I approached her slowly not to scare her to run away in front of one of the cars and quickly grabbed her from the neck and ran back to my car where I handed her to Mahmoud the cat care taker who was accompanying me to the vet. She is so cuddly and playful and into food too much since she was really hungry, quite opinionated too. Has beautiful blue eyes.
Tahrir: (named after the square)
was found in Lebanon square, he looked really odd on the pavement going around meowing as if calling on someone or looking for somewhere.
The lady who saw him thought he was lost from the building he was standing in front of it, went inside, rang few doors till a porter showed up and confirmed that this cat did not belong to anyone and has been on the street for the past 5 days doing the same thing from one building to another.
He is very homey, used to litter box, picky on his dry food type, easy going with other cats too, loves women and likes to flirt too, used to scratch boxes. Sterilized, estimated to be 3-4 years.
female, Turkish cat, from the slogan of our revolution we named her Selmiya (peaceful), and she is such a peaceful cat, so lovable, clearly used to be a house cat. Found on top of a car taking a sun bath on one of the empty streets of Zamalek, enjoying the quietness of Cairo streets during curfew.
She was happy someone offered her food and happy to be held and did not panic inside the car, asking around in Mohandessen where she was found no one around had a clue where she came from, she was a little dirty but that is normal for her white color in Cairo streets. Estimated 2-3 years old.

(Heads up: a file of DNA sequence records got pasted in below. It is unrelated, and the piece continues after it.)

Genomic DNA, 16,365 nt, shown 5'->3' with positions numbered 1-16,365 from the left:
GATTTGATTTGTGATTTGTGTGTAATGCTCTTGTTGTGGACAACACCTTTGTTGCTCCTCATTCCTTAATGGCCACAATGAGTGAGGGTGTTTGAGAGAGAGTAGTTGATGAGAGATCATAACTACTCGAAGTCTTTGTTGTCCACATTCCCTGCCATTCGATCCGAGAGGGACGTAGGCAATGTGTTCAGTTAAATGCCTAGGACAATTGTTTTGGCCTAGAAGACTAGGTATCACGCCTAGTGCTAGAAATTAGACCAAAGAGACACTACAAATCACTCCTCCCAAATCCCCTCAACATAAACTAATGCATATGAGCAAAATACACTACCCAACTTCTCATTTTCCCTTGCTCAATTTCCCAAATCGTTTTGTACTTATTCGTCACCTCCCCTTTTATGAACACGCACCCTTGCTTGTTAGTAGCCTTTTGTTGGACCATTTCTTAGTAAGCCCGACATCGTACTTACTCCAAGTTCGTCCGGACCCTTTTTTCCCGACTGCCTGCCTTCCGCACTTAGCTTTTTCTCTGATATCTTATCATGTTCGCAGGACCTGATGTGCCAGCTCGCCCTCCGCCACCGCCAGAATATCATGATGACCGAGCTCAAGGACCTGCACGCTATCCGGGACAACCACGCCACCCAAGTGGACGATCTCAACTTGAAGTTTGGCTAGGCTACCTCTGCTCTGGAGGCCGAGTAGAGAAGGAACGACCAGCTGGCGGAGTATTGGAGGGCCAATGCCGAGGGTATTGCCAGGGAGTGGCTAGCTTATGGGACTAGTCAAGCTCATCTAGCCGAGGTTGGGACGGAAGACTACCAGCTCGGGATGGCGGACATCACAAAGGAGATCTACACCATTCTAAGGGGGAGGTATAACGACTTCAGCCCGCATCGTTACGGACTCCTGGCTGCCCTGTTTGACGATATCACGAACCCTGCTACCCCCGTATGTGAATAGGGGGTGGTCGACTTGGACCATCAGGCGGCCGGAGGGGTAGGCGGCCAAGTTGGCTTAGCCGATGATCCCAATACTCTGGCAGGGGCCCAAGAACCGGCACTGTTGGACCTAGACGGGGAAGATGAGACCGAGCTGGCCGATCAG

found in Maadi too, very close to Road 9, she was in a horrible case of malnutrition and flu, her eyes were closed and she was found with her companion another Siamese who was already dying by the time we got them, he only stayed with us two days, found by our driver Mohamed while trying hard to find his way to the market there in search for dry food before curfew hours. I did not see the boy as he died before I could go to the shelter and by the time I was able to go she was dying too and that was her last day there when I go her picture. We believe they were abandoned from a pet shop probably.
Near the Nile side of Maadi towards down town this little guy was trying to gallop towards somewhere, he was in such a dangerous place coming from nowhere and going nowhere and suddenly stopped tired as he was so tiny and small and needing to be nursed, this was on his way back to the shelter when Mohamed the driver picked him up, going up the road and down for some space maybe he can spot his siblings or mother but they weren't anywhere, he is nursed by our vet Dr. Ahmed and the boys at the shelter. He grew a bit as in the last photo of him in the pullover. The boys called him Samba.
The Dalmatian, male, estimated to be around 2-3 years old was found wearing a red collar by a woman who has a house near our place. He looked in good shape and weight and obviously not lost since a long time he arrived only 4 days after the start of unrest, found in Maadi area. We called him Solly.
For more information about the International Fund for Animal Welfare efforts to help animals in crisis around the world visit http://www.ifaw.org